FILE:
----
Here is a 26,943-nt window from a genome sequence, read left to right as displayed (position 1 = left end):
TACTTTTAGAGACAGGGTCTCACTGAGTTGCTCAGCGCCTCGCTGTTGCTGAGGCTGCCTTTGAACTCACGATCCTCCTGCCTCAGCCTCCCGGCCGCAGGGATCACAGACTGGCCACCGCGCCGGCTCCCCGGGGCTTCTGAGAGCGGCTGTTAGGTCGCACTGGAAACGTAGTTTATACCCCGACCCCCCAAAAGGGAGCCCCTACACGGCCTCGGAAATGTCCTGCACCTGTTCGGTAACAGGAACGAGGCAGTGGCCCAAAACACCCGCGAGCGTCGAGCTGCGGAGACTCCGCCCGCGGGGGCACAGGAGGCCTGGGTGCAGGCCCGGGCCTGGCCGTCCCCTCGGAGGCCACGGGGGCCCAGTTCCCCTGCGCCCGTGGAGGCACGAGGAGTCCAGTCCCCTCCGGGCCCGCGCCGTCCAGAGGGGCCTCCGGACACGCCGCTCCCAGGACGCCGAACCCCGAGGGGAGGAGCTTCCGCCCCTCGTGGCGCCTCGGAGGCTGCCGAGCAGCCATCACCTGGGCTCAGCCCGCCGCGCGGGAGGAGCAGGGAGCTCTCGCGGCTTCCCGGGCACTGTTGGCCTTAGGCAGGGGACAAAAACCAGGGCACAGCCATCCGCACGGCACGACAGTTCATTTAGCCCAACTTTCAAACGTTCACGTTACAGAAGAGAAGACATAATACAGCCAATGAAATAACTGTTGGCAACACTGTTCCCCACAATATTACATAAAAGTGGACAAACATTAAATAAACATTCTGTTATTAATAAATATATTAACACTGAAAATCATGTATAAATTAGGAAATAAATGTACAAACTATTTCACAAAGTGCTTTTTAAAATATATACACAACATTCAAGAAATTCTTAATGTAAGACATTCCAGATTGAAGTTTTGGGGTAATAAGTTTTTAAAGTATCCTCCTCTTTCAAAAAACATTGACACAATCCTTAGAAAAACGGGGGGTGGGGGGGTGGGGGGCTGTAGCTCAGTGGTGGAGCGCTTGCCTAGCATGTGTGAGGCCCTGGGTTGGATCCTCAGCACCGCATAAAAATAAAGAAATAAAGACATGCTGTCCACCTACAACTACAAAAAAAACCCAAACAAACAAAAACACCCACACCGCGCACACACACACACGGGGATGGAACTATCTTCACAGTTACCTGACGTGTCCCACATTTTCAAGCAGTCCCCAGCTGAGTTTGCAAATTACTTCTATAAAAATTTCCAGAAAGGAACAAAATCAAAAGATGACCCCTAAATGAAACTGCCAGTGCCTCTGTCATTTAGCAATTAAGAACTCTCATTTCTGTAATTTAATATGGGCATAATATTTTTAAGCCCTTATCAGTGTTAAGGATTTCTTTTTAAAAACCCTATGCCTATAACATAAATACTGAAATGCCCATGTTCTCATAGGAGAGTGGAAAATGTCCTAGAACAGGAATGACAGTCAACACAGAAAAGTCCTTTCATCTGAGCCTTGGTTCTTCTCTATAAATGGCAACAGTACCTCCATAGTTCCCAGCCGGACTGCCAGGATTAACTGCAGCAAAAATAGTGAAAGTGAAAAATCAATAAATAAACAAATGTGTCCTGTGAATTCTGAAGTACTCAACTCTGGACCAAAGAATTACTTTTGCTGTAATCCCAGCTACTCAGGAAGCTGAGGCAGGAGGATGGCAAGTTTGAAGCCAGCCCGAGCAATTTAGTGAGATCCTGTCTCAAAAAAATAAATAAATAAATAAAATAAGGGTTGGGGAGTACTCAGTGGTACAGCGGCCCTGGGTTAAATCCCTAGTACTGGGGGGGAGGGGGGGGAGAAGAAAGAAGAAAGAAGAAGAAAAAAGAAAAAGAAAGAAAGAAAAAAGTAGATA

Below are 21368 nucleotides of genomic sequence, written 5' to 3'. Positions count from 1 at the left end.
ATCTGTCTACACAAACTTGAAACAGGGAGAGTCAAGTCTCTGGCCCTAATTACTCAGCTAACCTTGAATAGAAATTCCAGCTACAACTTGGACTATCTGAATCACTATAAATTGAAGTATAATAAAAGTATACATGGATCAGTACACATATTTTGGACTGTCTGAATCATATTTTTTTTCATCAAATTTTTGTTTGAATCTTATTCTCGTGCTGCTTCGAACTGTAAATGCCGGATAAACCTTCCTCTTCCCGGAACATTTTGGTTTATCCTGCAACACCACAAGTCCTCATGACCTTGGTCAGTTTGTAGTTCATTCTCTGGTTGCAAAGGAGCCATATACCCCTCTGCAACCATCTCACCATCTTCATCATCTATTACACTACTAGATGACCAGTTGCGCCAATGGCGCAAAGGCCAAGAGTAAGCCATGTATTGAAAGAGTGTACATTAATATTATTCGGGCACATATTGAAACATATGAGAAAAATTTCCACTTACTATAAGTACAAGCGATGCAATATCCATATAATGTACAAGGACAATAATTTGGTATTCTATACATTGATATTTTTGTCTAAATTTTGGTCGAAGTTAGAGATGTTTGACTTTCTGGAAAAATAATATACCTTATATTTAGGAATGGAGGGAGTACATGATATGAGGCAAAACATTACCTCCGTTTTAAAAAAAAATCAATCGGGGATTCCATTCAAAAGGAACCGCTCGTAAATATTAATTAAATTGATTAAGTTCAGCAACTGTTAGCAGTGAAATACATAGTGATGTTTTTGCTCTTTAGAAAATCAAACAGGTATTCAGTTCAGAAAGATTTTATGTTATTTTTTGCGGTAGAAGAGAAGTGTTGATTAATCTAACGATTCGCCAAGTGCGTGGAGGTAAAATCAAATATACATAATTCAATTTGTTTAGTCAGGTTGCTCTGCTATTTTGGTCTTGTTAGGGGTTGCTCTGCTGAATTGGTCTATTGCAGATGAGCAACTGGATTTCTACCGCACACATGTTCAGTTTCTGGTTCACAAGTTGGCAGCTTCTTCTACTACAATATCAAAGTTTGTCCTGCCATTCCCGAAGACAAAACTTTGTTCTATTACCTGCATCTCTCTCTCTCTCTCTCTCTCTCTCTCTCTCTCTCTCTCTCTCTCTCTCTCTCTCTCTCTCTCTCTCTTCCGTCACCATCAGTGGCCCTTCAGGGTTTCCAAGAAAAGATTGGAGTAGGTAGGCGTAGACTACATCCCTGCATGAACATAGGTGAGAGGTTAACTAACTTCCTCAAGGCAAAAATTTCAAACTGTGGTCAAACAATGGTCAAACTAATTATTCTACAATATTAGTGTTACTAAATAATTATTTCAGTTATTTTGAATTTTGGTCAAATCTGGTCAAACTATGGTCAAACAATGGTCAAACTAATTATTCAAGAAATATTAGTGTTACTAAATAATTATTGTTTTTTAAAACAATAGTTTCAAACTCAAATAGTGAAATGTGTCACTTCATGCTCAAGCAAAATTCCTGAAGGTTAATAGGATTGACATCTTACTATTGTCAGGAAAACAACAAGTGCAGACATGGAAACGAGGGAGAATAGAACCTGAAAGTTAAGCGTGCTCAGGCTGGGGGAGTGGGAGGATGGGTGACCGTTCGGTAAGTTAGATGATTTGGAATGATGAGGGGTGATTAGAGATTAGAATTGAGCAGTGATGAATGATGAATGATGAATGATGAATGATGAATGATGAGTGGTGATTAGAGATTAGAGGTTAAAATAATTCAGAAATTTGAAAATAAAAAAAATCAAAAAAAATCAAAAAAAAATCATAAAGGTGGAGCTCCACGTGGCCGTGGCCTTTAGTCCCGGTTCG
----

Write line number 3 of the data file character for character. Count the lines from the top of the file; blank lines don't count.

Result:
Below are 21368 nucleotides of genomic sequence, written 5' to 3'. Positions count from 1 at the left end.